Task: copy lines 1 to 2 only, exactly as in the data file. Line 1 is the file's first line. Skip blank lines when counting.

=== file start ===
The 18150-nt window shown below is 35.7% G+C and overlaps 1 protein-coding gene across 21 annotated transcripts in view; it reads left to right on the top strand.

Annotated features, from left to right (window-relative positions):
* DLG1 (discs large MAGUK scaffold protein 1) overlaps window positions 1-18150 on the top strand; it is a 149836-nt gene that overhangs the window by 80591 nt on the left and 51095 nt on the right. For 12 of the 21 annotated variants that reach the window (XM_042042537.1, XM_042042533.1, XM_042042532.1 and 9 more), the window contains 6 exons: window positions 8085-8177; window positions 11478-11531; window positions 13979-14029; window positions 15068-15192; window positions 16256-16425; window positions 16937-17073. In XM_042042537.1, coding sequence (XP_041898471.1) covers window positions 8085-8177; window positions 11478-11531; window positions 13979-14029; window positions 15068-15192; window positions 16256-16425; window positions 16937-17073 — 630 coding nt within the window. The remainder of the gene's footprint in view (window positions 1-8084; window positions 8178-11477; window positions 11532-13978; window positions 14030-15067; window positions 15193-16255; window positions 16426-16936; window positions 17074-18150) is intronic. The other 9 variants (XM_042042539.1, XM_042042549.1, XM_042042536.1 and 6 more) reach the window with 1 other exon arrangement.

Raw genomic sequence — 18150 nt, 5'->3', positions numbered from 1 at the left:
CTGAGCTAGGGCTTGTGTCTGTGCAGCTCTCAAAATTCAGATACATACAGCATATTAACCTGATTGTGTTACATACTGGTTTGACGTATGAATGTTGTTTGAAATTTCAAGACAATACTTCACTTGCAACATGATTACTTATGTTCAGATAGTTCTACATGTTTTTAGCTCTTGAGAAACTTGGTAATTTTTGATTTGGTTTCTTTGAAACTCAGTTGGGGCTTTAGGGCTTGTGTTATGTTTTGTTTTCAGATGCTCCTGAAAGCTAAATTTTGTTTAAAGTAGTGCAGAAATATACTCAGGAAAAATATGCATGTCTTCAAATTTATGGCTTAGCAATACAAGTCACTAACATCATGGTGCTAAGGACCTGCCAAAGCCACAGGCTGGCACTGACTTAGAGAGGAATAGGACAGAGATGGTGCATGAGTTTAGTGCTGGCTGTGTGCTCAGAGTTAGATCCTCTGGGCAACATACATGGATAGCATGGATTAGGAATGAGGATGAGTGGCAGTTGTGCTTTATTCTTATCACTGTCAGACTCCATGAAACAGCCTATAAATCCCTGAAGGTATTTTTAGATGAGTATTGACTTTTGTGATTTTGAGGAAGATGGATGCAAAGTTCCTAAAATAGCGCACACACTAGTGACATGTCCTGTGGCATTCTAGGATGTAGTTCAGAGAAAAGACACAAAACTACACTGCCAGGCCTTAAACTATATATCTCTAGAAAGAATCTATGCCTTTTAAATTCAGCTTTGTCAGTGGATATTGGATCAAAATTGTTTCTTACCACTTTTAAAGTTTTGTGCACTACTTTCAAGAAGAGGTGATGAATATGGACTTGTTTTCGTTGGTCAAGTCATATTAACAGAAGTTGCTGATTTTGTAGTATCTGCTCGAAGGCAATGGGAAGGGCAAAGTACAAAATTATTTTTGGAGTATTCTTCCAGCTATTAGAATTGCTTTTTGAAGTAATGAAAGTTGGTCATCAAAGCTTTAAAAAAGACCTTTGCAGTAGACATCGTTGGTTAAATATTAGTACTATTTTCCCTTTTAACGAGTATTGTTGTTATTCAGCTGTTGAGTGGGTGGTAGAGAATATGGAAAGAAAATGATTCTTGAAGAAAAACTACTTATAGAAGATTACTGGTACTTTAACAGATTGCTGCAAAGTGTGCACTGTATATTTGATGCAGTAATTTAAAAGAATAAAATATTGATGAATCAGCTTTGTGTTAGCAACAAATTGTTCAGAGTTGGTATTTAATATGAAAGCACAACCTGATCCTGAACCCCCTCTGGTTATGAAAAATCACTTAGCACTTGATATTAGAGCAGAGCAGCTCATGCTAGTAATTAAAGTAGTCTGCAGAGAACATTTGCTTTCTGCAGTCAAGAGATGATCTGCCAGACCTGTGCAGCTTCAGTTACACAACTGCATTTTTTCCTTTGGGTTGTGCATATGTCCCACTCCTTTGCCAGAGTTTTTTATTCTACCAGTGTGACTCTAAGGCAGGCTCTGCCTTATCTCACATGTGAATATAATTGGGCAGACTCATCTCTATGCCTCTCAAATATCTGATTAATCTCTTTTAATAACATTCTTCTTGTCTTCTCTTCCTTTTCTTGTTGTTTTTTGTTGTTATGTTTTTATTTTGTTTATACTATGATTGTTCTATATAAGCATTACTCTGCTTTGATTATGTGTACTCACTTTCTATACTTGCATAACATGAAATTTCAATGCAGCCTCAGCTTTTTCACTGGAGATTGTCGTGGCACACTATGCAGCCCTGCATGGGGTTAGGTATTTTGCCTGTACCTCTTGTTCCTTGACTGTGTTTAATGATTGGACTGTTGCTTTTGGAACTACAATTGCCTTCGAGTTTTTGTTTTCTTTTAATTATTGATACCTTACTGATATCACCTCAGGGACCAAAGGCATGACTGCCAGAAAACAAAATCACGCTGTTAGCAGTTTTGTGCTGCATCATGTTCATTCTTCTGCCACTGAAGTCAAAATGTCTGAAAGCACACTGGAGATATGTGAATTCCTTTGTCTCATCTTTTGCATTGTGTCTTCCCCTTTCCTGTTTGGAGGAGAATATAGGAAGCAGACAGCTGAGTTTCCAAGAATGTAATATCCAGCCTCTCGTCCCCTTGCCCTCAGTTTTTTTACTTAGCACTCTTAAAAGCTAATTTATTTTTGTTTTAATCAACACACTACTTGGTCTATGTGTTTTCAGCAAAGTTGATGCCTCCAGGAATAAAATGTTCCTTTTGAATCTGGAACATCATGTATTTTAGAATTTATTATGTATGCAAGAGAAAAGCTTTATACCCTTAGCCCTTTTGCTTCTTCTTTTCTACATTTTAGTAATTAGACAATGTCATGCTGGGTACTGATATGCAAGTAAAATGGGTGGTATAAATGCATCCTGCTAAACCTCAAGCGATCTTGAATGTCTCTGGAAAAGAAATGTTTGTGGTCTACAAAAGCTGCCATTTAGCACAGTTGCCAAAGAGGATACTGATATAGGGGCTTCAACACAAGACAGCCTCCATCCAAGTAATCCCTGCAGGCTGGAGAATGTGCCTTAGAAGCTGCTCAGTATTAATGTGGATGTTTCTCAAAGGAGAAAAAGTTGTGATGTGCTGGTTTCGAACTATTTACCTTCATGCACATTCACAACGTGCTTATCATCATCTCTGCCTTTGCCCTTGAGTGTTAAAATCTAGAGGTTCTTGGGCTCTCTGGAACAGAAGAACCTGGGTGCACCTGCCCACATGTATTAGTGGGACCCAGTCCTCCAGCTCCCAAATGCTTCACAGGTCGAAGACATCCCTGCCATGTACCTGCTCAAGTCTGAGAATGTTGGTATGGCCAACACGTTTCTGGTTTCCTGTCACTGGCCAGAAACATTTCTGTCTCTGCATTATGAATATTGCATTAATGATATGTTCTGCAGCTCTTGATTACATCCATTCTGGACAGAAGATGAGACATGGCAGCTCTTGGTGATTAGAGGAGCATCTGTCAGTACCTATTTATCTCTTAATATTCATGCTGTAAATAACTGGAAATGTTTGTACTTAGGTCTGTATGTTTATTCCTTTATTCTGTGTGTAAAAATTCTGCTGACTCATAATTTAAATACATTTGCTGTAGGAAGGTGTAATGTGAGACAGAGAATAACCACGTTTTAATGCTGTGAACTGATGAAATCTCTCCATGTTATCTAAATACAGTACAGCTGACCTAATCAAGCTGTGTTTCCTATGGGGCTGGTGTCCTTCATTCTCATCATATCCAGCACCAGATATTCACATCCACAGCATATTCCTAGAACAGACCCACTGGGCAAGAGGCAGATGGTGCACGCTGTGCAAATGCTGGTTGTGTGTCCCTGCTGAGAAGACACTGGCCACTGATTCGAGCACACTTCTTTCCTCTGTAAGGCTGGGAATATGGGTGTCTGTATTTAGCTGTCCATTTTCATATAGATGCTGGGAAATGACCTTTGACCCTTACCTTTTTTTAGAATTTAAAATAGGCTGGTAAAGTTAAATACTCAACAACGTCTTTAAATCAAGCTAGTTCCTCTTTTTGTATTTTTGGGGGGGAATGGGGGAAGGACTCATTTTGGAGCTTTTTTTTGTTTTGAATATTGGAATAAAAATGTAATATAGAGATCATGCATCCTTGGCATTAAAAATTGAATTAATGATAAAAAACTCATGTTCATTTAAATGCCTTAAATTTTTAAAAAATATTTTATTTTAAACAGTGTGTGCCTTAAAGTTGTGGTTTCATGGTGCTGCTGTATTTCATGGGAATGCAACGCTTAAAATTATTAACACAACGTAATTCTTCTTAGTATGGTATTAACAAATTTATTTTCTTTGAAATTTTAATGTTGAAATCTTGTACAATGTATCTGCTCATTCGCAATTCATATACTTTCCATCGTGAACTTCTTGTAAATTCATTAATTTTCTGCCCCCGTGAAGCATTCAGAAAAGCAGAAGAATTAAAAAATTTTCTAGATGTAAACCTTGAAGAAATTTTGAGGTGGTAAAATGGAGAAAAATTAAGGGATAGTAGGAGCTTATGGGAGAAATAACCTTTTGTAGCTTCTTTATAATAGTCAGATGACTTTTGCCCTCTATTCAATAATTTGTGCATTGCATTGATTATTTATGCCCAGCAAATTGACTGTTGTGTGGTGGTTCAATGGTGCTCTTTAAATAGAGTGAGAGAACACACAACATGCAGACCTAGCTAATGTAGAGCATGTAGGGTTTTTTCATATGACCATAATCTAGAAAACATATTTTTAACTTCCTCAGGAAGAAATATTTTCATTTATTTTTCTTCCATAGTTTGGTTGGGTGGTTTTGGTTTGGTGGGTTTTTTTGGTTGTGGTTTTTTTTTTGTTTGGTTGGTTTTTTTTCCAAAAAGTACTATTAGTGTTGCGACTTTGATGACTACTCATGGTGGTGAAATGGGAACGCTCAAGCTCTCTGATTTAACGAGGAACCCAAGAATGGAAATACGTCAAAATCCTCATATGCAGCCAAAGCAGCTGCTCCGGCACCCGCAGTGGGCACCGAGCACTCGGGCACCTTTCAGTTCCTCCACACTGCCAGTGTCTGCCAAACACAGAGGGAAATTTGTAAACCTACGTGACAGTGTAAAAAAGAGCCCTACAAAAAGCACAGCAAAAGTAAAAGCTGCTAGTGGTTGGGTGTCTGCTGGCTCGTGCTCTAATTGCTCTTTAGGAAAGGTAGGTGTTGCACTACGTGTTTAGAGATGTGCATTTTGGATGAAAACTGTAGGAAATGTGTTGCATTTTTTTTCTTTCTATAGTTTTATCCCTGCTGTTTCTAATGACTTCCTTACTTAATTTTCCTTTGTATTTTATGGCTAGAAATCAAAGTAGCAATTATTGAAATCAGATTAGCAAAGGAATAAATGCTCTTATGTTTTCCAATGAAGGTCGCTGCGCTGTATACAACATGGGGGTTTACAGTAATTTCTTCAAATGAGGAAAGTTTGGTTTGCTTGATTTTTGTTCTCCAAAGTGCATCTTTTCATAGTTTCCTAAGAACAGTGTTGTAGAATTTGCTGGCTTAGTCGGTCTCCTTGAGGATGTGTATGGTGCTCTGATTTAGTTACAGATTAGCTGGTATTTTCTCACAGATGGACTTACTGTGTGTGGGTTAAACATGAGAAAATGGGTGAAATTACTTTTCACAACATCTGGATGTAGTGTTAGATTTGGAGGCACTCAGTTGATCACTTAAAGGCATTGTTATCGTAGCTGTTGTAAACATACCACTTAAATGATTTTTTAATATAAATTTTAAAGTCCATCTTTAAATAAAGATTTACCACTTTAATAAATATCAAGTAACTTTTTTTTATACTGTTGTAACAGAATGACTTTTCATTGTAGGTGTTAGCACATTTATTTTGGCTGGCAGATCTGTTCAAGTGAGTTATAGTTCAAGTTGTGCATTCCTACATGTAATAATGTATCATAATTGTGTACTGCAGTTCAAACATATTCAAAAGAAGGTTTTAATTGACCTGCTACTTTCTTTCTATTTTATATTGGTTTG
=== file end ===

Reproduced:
The 18150-nt window shown below is 35.7% G+C and overlaps 1 protein-coding gene across 21 annotated transcripts in view; it reads left to right on the top strand.

Annotated features, from left to right (window-relative positions):